Quba Classroom: 100 Classrooms for Refugee Children

EAHR

Architects: Emergency Architecture & Human Rights (EAHR)
Local Partner: Acting for Change Jordan
Location: Zaa’tari Village, Jordan
Year: 2016 – 2017

The building is 25 sqm classroom in a dome shape built to host Syrian and Jordanian children in Za’atari village, located just outside of the Za’atari refugee camp, 10 km from the Syrian border.

A vast majority of people who have been displaced from Syria are now living informally within the host community, hence they are often found without access to social security, sanitation and educational facilities.

Za’atari village is currently home to 15,000 Syrians and 13.000 Jordanians. EAHR, in collaboration with the local community and the local NGO, Acting for Change Jordan, implemented an extension to the existing school in order to increase the number of students access to education: the school will be used by children in the morning and by adults during the afternoon, who will use the space to learn reading and writing skills.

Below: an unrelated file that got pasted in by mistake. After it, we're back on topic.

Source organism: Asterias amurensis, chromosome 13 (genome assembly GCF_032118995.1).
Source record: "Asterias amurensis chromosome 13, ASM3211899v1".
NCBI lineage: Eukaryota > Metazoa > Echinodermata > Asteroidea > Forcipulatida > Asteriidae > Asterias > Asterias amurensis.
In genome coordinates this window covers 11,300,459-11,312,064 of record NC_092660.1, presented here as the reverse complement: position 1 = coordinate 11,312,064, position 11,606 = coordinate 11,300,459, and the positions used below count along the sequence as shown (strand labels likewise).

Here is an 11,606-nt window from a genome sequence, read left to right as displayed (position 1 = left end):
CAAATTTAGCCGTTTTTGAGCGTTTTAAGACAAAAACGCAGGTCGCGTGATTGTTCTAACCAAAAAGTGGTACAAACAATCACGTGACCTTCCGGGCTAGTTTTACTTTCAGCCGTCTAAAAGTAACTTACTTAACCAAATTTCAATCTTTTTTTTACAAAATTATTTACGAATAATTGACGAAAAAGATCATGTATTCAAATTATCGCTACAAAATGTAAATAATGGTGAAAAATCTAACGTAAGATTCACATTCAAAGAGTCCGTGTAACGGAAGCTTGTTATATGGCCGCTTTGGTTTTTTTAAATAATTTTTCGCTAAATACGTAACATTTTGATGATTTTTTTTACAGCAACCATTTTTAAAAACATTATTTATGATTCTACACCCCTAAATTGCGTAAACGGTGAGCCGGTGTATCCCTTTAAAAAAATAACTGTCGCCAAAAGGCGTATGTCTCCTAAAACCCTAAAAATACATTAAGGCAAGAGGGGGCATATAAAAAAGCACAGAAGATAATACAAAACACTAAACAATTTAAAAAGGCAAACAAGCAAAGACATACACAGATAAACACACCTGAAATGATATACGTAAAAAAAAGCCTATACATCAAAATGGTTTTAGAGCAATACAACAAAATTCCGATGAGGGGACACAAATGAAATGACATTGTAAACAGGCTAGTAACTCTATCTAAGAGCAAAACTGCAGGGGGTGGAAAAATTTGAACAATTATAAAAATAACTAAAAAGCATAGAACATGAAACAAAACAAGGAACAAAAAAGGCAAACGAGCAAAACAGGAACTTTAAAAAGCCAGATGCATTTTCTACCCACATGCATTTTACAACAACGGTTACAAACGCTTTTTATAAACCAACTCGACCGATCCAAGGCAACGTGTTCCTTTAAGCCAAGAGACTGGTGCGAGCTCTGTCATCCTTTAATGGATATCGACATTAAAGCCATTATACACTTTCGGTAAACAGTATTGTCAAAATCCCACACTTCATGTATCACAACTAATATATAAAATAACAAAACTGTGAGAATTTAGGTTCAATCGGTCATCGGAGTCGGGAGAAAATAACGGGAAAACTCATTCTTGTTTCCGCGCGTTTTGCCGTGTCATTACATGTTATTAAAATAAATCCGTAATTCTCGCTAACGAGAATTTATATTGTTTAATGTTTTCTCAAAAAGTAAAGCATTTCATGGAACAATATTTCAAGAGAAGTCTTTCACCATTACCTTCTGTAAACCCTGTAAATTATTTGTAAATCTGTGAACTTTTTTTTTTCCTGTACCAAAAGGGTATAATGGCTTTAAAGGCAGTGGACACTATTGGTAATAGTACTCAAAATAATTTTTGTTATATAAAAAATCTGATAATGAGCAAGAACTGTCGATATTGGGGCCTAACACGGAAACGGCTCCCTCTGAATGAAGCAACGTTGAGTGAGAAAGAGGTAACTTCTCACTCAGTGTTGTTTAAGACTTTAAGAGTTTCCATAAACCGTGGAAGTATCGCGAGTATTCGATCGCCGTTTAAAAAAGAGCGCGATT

The classroom was built with the superadobe technique. The construction is inspired by the Great Mosque of Djenné, traditional earth architecture from Mali and vernacular beehive house structures of Syria originating form Aleppo and Homs, where many of the refugees come from.

Due to the limited choice of building methods and materials, and the harsh environment characterized by hot summers and cold winters, the beehive style is a viable solution for a school construction. A kind of building technique that does not require high-tensile-strength reinforcements, and can be built quickly with unskilled labour, performing better than tents, cement blocks and corrugated metal sheets in terms of thermal insulation. In comparison with a cement block structure of similar dimensions, the costs for construction were halved.

During the construction, EAHR trained local workers on super-adobe construction methods which can also increase livelihoods and strengthen the resilience of the local community. is method hopefully allows these skills to be re-adopted to build more sustainable, low-cost and energy efficient buildings within the surrounding informal settlements and during Syria’s future reconstruction.